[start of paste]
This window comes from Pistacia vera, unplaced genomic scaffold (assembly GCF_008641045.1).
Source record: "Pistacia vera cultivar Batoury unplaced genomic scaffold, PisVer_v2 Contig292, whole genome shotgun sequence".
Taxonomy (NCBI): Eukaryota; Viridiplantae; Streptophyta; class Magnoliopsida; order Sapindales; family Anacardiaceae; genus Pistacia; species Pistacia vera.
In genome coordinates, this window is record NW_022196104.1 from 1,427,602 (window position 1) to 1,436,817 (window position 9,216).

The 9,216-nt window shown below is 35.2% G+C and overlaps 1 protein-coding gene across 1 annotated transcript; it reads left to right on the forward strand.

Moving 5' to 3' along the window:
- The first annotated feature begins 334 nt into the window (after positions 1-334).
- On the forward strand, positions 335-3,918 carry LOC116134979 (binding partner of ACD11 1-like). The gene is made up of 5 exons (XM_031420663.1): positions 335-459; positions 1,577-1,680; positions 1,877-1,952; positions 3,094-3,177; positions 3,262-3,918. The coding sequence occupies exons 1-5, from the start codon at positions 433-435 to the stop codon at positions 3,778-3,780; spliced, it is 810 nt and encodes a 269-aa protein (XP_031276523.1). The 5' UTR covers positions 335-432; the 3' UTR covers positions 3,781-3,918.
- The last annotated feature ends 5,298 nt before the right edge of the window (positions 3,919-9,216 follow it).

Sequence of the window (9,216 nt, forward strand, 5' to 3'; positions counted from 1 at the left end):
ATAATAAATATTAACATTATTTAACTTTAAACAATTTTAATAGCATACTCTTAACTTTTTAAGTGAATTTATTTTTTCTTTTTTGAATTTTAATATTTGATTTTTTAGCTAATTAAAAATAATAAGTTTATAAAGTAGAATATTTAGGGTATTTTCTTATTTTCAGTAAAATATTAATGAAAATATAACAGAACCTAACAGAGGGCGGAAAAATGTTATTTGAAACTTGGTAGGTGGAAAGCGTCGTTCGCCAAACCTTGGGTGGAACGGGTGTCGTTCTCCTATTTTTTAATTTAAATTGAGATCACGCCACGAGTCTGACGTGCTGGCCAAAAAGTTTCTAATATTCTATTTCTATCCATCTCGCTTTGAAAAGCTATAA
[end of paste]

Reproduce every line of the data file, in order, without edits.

This window comes from Pistacia vera, unplaced genomic scaffold (assembly GCF_008641045.1).
Source record: "Pistacia vera cultivar Batoury unplaced genomic scaffold, PisVer_v2 Contig292, whole genome shotgun sequence".
Taxonomy (NCBI): Eukaryota; Viridiplantae; Streptophyta; class Magnoliopsida; order Sapindales; family Anacardiaceae; genus Pistacia; species Pistacia vera.
In genome coordinates, this window is record NW_022196104.1 from 1,427,602 (window position 1) to 1,436,817 (window position 9,216).

The 9,216-nt window shown below is 35.2% G+C and overlaps 1 protein-coding gene across 1 annotated transcript; it reads left to right on the forward strand.

Moving 5' to 3' along the window:
- The first annotated feature begins 334 nt into the window (after positions 1-334).
- On the forward strand, positions 335-3,918 carry LOC116134979 (binding partner of ACD11 1-like). The gene is made up of 5 exons (XM_031420663.1): positions 335-459; positions 1,577-1,680; positions 1,877-1,952; positions 3,094-3,177; positions 3,262-3,918. The coding sequence occupies exons 1-5, from the start codon at positions 433-435 to the stop codon at positions 3,778-3,780; spliced, it is 810 nt and encodes a 269-aa protein (XP_031276523.1). The 5' UTR covers positions 335-432; the 3' UTR covers positions 3,781-3,918.
- The last annotated feature ends 5,298 nt before the right edge of the window (positions 3,919-9,216 follow it).

Sequence of the window (9,216 nt, forward strand, 5' to 3'; positions counted from 1 at the left end):
ATAATAAATATTAACATTATTTAACTTTAAACAATTTTAATAGCATACTCTTAACTTTTTAAGTGAATTTATTTTTTCTTTTTTGAATTTTAATATTTGATTTTTTAGCTAATTAAAAATAATAAGTTTATAAAGTAGAATATTTAGGGTATTTTCTTATTTTCAGTAAAATATTAATGAAAATATAACAGAACCTAACAGAGGGCGGAAAAATGTTATTTGAAACTTGGTAGGTGGAAAGCGTCGTTCGCCAAACCTTGGGTGGAACGGGTGTCGTTCTCCTATTTTTTAATTTAAATTGAGATCACGCCACGAGTCTGACGTGCTGGCCAAAAAGTTTCTAATATTCTATTTCTATCCATCTCGCTTTGAAAAGCTATAA